Let your clothes be fresh, bathe yourself in water, cherish the little child that holds your hand, and make your wife happy in your embrace; for this too is the lot of man. (Lawall & Mack 32-33)
Siduri, herself, being a woman and being the maker of wine, represents sensual pleasure. Is it not; the woman is man’s object of sexual pleasure and desire? And is it not; wine tastes too good to man’s appetite? Furthermore, Siduri’s words also imply that if immortality is to gods, having the best in life is to man. So, in life, man should seek the best and the most in life. Just like what most of us believe today: Life is short; so, live it to the fullest.
For Enkidu; I loved him dearly; together we endured all kinds of hardships; on his account I have come, for the common lot of man has taken him… Since he went, my life is nothing; that is why I have travelled here in search of Utnapishtim my father; for men say he has entered the assembly of the gods, and has found everlasting life: I have a desire to question him, concerning the living and the dead.’ (31)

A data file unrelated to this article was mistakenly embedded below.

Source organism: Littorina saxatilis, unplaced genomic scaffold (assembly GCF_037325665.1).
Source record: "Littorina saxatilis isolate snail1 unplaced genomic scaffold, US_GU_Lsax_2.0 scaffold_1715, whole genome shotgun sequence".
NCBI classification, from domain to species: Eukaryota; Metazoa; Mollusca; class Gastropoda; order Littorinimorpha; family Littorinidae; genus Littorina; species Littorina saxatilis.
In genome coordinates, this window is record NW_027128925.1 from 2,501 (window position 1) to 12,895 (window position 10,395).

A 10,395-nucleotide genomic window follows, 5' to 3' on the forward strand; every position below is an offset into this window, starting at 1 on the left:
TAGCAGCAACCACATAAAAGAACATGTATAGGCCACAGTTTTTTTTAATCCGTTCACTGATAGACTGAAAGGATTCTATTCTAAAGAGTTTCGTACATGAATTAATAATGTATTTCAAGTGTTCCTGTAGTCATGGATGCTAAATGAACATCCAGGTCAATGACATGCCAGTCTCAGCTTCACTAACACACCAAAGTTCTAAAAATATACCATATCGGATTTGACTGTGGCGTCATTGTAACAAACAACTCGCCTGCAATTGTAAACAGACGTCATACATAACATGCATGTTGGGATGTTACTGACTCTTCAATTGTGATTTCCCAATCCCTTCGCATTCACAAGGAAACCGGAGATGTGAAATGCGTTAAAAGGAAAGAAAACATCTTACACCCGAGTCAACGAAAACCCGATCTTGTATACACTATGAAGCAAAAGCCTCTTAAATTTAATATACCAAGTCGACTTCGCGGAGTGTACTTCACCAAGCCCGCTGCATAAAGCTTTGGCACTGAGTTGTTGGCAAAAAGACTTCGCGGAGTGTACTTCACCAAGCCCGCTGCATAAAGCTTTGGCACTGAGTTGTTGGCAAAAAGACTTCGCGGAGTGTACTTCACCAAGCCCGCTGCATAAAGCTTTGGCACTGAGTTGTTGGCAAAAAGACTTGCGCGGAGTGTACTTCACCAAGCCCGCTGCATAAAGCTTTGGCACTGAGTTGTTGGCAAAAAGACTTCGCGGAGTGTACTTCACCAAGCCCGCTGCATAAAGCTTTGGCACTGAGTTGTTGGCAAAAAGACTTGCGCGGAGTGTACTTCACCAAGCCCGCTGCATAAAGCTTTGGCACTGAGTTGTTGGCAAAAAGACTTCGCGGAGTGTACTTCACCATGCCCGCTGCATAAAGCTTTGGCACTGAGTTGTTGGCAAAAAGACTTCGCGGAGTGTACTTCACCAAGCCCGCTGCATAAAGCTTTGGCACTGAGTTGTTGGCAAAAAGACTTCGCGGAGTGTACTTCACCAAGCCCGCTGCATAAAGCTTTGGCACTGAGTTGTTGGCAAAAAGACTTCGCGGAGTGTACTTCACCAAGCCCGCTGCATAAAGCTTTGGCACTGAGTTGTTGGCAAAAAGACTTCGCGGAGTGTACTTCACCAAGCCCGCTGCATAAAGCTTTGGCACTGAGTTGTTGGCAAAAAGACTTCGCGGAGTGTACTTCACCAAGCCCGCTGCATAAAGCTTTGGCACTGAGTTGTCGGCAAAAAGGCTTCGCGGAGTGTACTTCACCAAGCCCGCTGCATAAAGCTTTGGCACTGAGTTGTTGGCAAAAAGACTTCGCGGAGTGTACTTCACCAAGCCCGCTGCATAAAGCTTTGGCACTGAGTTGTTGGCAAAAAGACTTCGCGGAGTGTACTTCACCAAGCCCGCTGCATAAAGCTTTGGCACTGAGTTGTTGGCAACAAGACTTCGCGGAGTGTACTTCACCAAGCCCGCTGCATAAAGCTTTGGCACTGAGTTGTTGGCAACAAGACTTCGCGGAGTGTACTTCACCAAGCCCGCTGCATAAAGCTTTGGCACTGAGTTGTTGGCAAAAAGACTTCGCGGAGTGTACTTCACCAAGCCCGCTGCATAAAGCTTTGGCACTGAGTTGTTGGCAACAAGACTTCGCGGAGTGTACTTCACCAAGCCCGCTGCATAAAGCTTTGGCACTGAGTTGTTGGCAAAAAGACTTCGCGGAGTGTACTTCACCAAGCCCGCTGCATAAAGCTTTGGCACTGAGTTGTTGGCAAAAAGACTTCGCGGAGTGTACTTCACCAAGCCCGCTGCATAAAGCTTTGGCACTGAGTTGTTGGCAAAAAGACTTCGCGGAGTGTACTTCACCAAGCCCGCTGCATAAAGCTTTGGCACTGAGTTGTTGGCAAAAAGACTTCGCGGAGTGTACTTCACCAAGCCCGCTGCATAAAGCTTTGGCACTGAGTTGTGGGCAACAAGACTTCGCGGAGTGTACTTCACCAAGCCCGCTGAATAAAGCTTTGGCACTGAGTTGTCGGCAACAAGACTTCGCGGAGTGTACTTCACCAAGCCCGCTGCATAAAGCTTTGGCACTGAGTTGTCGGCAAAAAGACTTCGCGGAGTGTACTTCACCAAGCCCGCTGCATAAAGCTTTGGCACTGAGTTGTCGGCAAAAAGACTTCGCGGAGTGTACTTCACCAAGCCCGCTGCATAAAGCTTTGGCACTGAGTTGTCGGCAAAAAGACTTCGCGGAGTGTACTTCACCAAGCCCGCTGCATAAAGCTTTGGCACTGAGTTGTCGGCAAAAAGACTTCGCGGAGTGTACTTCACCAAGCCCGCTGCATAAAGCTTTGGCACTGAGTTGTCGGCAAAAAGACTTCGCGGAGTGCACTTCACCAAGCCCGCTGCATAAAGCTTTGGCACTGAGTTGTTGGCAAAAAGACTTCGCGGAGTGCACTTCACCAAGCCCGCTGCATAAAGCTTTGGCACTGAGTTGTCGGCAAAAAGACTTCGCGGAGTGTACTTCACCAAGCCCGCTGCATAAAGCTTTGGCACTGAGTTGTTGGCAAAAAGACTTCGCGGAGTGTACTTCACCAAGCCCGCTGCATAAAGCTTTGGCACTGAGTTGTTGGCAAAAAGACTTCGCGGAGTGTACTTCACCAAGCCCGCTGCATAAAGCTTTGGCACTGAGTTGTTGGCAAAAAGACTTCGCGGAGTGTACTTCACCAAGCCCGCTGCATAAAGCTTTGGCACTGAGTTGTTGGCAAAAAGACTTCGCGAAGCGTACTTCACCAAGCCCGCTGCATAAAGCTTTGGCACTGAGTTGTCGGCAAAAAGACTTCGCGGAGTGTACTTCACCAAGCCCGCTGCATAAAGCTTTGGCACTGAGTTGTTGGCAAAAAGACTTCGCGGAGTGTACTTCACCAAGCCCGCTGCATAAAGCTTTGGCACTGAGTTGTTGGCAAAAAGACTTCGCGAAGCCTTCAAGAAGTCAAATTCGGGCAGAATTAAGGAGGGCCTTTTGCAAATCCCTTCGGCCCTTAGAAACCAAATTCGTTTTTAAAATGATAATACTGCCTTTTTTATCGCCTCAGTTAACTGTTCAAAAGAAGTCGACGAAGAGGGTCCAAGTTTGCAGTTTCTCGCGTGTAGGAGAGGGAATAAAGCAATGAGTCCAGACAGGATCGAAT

Understanding these words of Gilgamesh, good life means having the wisdom to fully understand life. However, this can only be achieved if man learns to love, just like what happened to Gilgamesh and Enkidu – Enkidu sought for life because he felt sorry to leave Gilgamesh forever, while Gilgamesh lost the pleasures of life with the death of Enkidu.
As we understand what is truly good in life, we come to learn that good life is hard to achieve, because it is more of a responsibility than pleasure: "Reed-house, reed-house! Wall, O wall, hearken reed-house, wall reflect; O man of Shurrupak, son of Ubara-Tutu; tear down your house and build a boat, abandon possessions and look for life, despise worldly goods and save your soul alive” (35). Furthermore, leading a good life is filled with trials and challenges: “… was it for this that I toiled with my hands, is it for